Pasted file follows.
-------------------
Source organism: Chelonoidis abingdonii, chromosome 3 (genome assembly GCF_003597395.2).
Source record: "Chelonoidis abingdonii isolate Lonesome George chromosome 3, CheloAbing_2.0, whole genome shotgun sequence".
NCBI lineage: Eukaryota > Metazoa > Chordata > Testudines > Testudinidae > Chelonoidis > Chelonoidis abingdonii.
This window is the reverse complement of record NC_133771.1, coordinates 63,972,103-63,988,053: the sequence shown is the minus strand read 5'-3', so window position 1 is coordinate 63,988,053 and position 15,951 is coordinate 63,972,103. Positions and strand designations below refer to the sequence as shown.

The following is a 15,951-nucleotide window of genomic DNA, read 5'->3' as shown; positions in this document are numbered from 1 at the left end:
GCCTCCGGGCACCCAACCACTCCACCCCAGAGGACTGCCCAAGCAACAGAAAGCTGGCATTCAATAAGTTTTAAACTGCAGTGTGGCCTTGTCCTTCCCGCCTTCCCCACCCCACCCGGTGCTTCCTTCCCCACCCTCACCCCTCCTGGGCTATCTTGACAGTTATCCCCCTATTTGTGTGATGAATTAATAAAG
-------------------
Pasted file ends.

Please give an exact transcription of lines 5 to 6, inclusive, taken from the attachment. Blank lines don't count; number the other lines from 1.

The following is a 15,951-nucleotide window of genomic DNA, read 5'->3' as shown; positions in this document are numbered from 1 at the left end:
GCCTCCGGGCACCCAACCACTCCACCCCAGAGGACTGCCCAAGCAACAGAAAGCTGGCATTCAATAAGTTTTAAACTGCAGTGTGGCCTTGTCCTTCCCGCCTTCCCCACCCCACCCGGTGCTTCCTTCCCCACCCTCACCCCTCCTGGGCTATCTTGACAGTTATCCCCCTATTTGTGTGATGAATTAATAAAG